‘A’ & ‘B’ shares. PNOC Exploration Corp., a government-owned corporation, still maintains the classification of its 2.002-billion-share capital stock into 1.522 billion common ‘A’ shares, or 76.024 percent and 479.751 billion common ‘B’ shares, or 23.964 percent, when this practice has long ago been discouraged, if not banned, by the Securities and Exchange Commission. Dividing the common shares into ‘A’ and ‘B’ used to be necessary in monitoring the compliance of listed companies to the 40-percent limit of foreign ownership in those engaged in partially nationalized industries such as public utilities, mining and oil exploration.
If the SEC has been urging listed companies to do away with their ‘A’ and ‘B’ shares, the recent ruling of the Supreme Court in Gamboa vs. PLDT case has made the classification obsolete because the computation of Filipinos’ majority control of at least 60 percent in public utility companies is based not only on common shares but in all voting shares to include preferred voting shares.
Aside from PNOC EC, the other listed companies that continue to have ‘A’ and ‘B’ shares are Filsyn, F J Prince, Keppel Holdings, Cebu Property, Gotesco Land, Marsteel, Imperial Resources, Benguet, Lepanto Mining and its unit Manila Mining and Oriental Petroleum.
No to ‘A” and ‘B shares. The list above should have included Apex Mining Co. but does not belong to it anymore. As of now, it has 1.071 billion common ‘A’ shares and 593.807 million common ‘B’ shares.
After 43 years, it is getting rid of the two classes of common shares. Instead, it will have just one class, which would simply be called by their generic name common shares.
In a filing posted on the website of the Philippine Stock Exchange, Apex Mining said its board approved on May 29 a resolution to abandon the two classes of common shares.
Apex A hit a 30-day high of P4.49 on April 16 and traded at P3.75 throughout the session on May 31. Apex B, which climbed to a high of P4.50 on March 21 and dropped to a low of P4 on May 24, was last traded on May 24 when it opened and closed trading at P4.
Reason for ‘A’ and ‘B’ shares. As a general rule, the common shares of companies are divided into 60 percent which should be owned by Filipinos, and 40 percent, which are allowed for foreigners and Filipinos. The imposition has been more strict with oil and mining exploration companies.
But the classification has had its downside: Foreign investors have been paying more in their acquisition of listed ‘B’ shares, which were and may still be, priced higher than ‘A’ shares.
In urging these companies to abandon the shares’ classification many years ago, the SEC said the practice was discriminatory. To illustrate: F&J Price Holdings ‘A’ hit a 30-day high of P3.96 and a low of P2.85. Its ‘B’ shares climbed to a 30-day high of P3.99 and to a low of P2.51.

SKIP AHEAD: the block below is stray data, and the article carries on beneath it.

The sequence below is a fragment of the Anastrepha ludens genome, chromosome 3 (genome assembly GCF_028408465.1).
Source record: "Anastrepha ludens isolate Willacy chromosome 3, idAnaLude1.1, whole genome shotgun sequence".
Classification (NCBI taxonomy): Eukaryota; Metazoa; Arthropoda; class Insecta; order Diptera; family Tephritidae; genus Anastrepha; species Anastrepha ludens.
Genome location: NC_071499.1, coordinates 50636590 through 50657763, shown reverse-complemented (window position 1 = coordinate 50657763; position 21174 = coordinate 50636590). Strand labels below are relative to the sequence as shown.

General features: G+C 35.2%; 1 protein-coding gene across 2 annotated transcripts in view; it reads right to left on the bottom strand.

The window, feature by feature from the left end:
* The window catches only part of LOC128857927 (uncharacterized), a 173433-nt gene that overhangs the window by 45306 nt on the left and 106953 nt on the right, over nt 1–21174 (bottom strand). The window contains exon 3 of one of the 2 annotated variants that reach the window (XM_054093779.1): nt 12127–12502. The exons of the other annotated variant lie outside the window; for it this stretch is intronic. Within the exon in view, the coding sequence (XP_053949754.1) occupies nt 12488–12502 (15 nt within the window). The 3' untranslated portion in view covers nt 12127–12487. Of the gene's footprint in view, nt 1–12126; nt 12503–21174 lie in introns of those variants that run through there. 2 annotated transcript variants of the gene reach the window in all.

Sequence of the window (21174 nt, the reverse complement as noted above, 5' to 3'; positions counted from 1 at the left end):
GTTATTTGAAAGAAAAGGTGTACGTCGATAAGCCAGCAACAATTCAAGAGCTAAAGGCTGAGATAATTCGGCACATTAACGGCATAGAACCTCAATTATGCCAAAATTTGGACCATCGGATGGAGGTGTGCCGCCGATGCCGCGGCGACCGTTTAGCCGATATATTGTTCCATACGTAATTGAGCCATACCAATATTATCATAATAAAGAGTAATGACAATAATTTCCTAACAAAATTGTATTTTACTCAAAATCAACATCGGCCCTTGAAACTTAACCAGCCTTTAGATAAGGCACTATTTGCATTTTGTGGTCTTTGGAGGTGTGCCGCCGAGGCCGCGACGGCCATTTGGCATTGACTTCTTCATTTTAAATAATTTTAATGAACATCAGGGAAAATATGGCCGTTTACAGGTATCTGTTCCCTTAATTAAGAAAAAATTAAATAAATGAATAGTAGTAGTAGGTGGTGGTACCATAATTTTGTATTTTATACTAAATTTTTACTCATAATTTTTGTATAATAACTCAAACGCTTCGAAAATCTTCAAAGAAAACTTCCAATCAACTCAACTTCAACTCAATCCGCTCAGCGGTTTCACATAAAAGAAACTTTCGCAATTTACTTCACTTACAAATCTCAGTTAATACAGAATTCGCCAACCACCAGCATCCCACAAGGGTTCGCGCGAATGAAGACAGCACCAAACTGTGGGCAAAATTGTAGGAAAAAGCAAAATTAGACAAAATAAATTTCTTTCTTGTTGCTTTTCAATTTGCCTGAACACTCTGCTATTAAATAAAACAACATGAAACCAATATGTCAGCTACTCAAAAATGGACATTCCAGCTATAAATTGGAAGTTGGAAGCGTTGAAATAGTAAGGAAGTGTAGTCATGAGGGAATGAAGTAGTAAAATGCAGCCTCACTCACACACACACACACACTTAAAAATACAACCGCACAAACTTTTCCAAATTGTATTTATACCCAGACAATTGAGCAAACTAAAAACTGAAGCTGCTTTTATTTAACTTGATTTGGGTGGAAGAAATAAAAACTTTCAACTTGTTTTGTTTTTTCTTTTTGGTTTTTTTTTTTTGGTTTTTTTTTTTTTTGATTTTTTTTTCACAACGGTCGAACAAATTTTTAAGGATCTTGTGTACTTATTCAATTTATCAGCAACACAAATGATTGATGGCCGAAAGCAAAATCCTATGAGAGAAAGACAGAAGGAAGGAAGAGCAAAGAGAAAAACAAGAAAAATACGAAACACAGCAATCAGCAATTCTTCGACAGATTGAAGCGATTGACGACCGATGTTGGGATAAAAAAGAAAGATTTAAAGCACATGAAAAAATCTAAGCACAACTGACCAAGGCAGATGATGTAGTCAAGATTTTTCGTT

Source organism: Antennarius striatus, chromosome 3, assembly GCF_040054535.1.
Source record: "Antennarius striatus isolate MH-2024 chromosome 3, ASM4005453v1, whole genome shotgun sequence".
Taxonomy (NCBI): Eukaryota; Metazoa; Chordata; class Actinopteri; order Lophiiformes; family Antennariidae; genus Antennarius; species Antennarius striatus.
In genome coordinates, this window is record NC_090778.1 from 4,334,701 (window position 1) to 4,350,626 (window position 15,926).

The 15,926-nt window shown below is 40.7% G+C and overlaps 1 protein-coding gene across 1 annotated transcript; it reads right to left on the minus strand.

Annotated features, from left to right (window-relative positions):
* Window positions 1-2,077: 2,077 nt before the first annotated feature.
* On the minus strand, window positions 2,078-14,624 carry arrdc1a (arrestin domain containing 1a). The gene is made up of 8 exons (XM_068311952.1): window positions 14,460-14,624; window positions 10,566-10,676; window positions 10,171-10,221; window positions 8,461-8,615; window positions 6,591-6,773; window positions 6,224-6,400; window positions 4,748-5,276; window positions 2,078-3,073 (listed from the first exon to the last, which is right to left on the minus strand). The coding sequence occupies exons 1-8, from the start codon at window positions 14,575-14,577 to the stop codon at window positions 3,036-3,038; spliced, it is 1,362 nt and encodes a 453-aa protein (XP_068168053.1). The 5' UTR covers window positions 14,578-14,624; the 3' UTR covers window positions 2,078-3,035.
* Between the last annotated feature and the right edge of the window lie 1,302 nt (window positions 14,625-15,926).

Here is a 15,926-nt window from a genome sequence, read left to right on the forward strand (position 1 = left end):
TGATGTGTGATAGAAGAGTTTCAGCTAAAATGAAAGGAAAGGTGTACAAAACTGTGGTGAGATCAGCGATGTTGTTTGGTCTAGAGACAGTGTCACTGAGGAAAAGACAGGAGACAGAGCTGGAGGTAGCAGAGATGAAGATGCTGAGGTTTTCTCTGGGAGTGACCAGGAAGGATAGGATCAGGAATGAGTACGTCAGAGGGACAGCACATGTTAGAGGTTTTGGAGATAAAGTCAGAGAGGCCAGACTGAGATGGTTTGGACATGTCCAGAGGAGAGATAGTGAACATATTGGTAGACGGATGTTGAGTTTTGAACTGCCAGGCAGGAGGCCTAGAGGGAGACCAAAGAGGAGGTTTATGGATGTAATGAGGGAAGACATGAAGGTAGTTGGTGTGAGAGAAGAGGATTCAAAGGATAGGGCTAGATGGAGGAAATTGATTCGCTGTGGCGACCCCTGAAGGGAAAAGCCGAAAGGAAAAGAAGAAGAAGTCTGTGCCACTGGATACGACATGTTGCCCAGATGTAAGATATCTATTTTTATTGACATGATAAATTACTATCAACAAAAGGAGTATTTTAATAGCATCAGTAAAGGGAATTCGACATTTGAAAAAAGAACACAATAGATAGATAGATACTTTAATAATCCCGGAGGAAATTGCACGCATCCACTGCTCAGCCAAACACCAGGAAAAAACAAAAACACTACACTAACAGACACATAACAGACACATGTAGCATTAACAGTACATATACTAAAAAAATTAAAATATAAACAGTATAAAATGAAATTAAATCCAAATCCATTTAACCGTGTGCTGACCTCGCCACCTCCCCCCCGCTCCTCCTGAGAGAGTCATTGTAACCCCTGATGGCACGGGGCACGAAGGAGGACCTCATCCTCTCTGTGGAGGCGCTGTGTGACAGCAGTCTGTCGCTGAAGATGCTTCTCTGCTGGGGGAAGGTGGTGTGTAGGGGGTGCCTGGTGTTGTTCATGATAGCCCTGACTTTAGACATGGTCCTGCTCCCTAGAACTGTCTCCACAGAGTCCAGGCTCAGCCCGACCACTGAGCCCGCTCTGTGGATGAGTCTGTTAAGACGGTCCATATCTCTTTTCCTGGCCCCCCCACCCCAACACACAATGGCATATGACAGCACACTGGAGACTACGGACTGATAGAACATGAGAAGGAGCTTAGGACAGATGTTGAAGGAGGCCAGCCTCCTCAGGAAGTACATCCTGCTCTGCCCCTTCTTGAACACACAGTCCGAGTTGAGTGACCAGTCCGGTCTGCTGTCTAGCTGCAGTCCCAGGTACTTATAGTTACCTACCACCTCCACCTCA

No meeting. Philcomsat Holdings Corp. remains uncertain on holding its annual stockholders’ meeting this year. It did not, would not and probably could not justify the postponement as it simply informed PSE that “it is expected that the annual meeting will be convened during the second half of the current year once the issue has been resolved.”
What was the issue? It said the issue was “minimum public ownership.” If Philcomsat’s management wants to hold the company’s annual stockholders’ meeting, it should hold it and not cite compliance with the 10-percent minimum public ownership as a stumbling block to holding it.
The public investors have nothing to do with said meeting because, even if a listed company is public, they are passive and cares only about the company and its profitability. They are never privy to what’s going on inside the board room and much less privy to the plans of whichever group is in control.
Indefinite postponement. Why not indefinitely postpone the annual meeting this year of Philcomsat Holdings Corp.? After all, in the past, this has been deferred so many times.
Here are some available filings on Philcomsat’s annual meeting: On April 27, 2012, John Benedict Sioson, corporate information officer, informed PSE that the company’s board “scheduled the annual stockholders’ meeting on May 31, 2012.”
Then on May 28, 2012, Sioson told PSE that “at the request of its 81-percent majority owner, the Corporation is advising the w012 annual stockholders’ meeting scheduled on 31 May 2012.”
Sioson did not cite any reason for the postponement. Instead, he wrote: “We will advise you of the new date for the said meeting at a later time.”
Through Sioson, Philcomsat management has been giving a litany of reasons to justify the nonholding of the company’s annual meeting.
Since PSE management would not do anything to discipline Philcomsat, it may be time for the SEC to exercise its regulatory authority by ordering PSE to act accordingly and impose the necessary sanctions against Philcomsat.
The least the PSE board should do is meet and decide what action to take against Philcomsat, which remains listed but its present owners do not want to make it public.
What could be better than delisting Philcomsat?